Edited by Kiran Kernellu

December 9, 2002




The U.S. Department of Agriculture’s Food Safety and Inspection Service (FSIS) is requiring plants to reassess their HACCP plans for raw beef products to ensure they adequately address the control of E. coli O157: H7.  FSIS was prompted to require this action in light of new data that shows E. coli O157: H7 is more prevalent than previously thought according to two published studies (Elder/Smith).  All plants with beef production will need to reassess their HACCP plans accordingly based on the new E. coli O157: H7 data. Large plants (all establishments with 500 or more employees) are required to reassess by December 6, 2002; small plants (all establishments with 10 or more employees but fewer than 500) by February 4, 2003; and very small plants (all establishments with fewer than 10 employees or annual sales of less than $2.5 million) by April 7, 2003.


Plants will need to address several FSIS concerns while conducting their reassessment of their HACCP plans.  One of the most important issues a plant must consider in their reassessment is whether the plant has ever had a positive for E. coli O157: H7. If not, then it is important to address whether this pathogen is reasonably likely to occur and contaminate the product “in the absence of control”.  FSIS will very closely investigate and question plants that decide, after they do a reassessment, that they do not need any further measures to control E. coli O157: H7.  Another important part of the reassessment is to collect all the necessary supporting documentation for the revised HACCP plans.  Each component of the HACCP plan will need to be reviewed and revised accordingly for compliance.


There are several measures beef slaughterers and deboning establishments must consider during the reassessment of their HACCP plans.  Beef slaughterers will need to identify E. coli O157: H7 in their hazard analysis as a hazard reasonably likely to occur at one or more of their process steps.  If such establishments have controls in place to address E. coli O157: H7 specifically, they cannot conclude that the pathogen is not a hazard reasonably likely to occur in the absence of those controls.  Thus, FSIS believes that any interventions that slaughter and deboning establishments use to address E. coli O157: H7 should be incorporated into their HACCP plans as CCPs.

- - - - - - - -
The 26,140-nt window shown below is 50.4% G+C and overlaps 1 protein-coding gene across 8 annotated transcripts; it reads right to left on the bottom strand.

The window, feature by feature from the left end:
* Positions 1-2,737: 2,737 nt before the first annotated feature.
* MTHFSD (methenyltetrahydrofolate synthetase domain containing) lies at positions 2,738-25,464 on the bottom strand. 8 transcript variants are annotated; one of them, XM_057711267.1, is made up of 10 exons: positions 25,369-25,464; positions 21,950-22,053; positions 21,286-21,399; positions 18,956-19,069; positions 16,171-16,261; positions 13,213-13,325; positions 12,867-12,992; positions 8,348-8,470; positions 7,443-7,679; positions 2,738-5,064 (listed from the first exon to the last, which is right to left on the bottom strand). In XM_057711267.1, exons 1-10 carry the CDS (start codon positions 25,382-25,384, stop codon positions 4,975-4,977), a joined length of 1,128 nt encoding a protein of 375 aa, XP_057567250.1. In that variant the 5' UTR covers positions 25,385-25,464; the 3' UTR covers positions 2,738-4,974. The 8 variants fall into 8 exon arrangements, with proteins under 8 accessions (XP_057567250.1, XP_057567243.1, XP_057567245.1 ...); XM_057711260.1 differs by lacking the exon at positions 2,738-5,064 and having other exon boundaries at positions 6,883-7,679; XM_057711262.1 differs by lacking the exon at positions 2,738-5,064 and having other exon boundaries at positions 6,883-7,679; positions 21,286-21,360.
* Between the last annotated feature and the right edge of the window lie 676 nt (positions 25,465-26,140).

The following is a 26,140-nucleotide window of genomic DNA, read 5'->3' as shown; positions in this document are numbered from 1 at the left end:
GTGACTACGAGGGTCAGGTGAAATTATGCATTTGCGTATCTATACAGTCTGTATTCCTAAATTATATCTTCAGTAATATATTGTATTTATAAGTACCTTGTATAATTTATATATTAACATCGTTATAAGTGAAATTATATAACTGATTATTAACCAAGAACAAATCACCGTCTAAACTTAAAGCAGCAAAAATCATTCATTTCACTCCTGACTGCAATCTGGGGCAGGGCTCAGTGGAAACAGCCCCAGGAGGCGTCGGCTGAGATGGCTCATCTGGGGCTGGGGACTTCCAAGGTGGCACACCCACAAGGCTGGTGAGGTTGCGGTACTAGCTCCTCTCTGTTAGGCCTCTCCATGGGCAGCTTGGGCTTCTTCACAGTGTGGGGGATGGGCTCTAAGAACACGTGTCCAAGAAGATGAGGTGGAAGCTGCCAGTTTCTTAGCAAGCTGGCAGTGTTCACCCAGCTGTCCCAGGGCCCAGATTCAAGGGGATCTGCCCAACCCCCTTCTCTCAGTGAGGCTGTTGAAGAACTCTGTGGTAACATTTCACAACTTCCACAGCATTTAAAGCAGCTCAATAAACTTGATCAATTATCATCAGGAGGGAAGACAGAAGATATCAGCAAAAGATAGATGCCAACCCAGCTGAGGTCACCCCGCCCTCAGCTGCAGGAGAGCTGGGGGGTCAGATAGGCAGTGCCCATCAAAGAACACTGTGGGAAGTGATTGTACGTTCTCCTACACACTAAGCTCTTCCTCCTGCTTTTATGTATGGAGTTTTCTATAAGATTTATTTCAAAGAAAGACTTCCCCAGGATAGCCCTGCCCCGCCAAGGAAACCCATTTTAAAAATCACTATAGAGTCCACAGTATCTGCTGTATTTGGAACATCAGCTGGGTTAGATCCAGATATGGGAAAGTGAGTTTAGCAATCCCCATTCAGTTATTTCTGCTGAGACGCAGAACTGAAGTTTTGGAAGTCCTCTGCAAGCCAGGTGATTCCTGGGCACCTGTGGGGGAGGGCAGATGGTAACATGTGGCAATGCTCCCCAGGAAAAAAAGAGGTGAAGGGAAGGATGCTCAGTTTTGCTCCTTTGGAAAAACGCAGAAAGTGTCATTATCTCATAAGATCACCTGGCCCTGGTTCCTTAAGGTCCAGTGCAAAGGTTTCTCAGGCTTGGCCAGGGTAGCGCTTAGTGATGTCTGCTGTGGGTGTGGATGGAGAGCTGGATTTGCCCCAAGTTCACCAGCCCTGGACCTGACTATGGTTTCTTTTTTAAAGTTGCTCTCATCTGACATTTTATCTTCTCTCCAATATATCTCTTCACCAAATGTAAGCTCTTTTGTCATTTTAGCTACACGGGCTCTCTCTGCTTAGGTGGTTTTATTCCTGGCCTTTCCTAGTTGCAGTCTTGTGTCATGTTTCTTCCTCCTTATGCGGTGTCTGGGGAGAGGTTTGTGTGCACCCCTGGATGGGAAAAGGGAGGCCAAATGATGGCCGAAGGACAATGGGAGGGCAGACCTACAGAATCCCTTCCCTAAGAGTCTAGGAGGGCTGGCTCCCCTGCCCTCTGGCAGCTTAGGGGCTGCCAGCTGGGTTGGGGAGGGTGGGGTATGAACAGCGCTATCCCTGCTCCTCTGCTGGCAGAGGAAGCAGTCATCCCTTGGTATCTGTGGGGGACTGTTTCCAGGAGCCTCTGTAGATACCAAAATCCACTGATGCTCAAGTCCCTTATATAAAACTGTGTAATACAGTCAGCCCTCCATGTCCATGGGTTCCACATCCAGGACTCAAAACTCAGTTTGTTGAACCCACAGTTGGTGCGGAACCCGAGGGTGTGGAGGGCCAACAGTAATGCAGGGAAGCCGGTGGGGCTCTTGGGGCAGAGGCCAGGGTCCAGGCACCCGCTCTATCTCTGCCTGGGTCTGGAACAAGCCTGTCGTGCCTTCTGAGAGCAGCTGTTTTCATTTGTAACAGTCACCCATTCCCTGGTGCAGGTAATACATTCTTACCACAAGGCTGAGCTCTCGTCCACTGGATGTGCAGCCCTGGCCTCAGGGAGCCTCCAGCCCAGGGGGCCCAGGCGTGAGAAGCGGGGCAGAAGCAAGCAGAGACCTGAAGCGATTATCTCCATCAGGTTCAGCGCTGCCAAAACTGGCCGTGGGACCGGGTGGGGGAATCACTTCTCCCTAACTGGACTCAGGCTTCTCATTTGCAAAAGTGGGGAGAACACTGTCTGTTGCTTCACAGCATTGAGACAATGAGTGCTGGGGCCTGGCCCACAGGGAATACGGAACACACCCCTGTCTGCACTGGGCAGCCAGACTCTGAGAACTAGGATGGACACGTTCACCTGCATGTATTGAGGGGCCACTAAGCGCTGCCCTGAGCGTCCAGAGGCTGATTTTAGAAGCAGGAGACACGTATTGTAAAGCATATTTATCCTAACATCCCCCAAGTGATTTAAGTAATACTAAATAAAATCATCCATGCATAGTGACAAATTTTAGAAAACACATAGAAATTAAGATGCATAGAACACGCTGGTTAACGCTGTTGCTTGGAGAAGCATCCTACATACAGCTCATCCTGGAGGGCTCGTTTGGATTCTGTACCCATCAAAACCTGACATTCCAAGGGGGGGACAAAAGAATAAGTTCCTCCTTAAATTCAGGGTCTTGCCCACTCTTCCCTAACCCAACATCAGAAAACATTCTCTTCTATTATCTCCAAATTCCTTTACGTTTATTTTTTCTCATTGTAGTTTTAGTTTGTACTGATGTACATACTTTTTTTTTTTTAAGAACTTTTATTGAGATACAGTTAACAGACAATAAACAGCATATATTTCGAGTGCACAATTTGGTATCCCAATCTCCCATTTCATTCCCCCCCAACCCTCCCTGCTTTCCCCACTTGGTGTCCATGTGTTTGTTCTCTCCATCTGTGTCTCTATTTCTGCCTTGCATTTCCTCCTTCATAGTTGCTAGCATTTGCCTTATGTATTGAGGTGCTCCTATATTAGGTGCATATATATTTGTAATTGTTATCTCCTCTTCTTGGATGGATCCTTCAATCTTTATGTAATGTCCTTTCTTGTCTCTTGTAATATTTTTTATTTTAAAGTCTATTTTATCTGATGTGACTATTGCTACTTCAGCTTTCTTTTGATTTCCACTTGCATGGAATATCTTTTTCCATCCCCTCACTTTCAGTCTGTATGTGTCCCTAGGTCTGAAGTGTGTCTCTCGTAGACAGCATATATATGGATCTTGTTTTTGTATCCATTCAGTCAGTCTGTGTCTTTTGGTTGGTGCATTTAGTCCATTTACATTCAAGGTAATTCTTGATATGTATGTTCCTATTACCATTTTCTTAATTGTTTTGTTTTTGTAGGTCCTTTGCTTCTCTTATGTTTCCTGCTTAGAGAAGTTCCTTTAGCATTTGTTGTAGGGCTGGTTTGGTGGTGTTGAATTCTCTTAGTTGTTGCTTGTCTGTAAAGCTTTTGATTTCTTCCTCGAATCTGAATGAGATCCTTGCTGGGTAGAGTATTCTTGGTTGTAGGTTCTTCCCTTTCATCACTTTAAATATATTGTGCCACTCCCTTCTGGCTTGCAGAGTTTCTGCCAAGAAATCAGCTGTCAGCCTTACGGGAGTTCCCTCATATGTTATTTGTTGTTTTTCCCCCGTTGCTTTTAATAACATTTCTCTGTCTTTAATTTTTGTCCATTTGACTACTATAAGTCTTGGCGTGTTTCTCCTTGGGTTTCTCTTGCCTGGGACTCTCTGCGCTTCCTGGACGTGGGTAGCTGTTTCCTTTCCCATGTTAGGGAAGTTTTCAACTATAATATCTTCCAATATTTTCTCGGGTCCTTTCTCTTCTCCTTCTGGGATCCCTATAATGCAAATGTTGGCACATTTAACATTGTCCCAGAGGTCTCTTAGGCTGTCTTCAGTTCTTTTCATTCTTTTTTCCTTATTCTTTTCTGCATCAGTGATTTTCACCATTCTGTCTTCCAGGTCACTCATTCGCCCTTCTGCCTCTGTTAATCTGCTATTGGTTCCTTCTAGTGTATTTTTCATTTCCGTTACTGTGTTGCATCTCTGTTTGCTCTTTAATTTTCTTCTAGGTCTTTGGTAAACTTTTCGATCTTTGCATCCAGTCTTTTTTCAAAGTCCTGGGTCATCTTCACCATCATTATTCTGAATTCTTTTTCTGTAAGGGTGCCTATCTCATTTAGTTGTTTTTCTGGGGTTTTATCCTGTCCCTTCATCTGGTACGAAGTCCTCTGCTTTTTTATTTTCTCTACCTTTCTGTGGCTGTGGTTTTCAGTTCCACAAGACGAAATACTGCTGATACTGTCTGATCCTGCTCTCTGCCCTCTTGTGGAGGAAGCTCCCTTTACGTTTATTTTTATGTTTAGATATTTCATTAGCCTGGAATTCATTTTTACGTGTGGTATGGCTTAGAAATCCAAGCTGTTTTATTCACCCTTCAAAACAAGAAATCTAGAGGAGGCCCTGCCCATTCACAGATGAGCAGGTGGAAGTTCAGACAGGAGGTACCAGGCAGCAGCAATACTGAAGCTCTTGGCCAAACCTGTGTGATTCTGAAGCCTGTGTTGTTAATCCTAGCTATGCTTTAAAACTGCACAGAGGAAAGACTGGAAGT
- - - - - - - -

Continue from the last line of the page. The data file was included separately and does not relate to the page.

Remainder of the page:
Interventions include: acid washes, hot water washes, steam pasteurization, and steam vacuuming.


Grinders should strongly consider requiring a certificate of analysis (COA) from their supplier for E. coli O157: H7, if they do not already have one. The COA’s main purpose is to demonstrate that the supplier is using validated interventions to prevent or minimize the growth of E. coli O157: H7.  In order to verify the adequacy of the COA, the grinder should conduct their own testing of either the raw or finished product with negative E. coli O157: H7 test results.  Manually verification that the COA for the corresponding lot has been tested and found negative for E. coli O157: H7 is also essential.  Grinders may also incorporate purchase specifications into their prerequisite program in lieu of having a CCP in their HACCP plan.  Unfortunately, testing cannot completely guarantee that the product is free from E. coli O157: H7 adulteration.  Grinders should also maintain records that would allow a trace back to suppliers and trace forward to customers in the event of a positive for E. coli. O157: H7.


Plants must be able to demonstrate to the Agency that they have reassessed their HACCP plan in accordance with the regulatory requirements.  To verify that a reassessment has taken place documentation is necessary.  Documentation should include all aspects of the reassessment including: who was involved with the reassessment and their role, material reviewed for the reassessment, and what decisions resulted in revisions, or no revisions, to the HACCP plan, SSOPs or prerequisite program.  All records, notes, supporting documentation and decision-making documentation must be made available for FSIS review.


Last but not least, remember to sign and date the newly reassessed HACCP plans!


The purpose of Heads Up For HACCP is to provide straightforward technical information about HACCP and the scientific principles on which it is based so that company employees and regulatory employees can better understand the inspection system changes that are now in the process of implementation. Back issues are available at NMAonline.org.




            Plant employees, Foremen, Quality Control personnel and FSIS inspectors.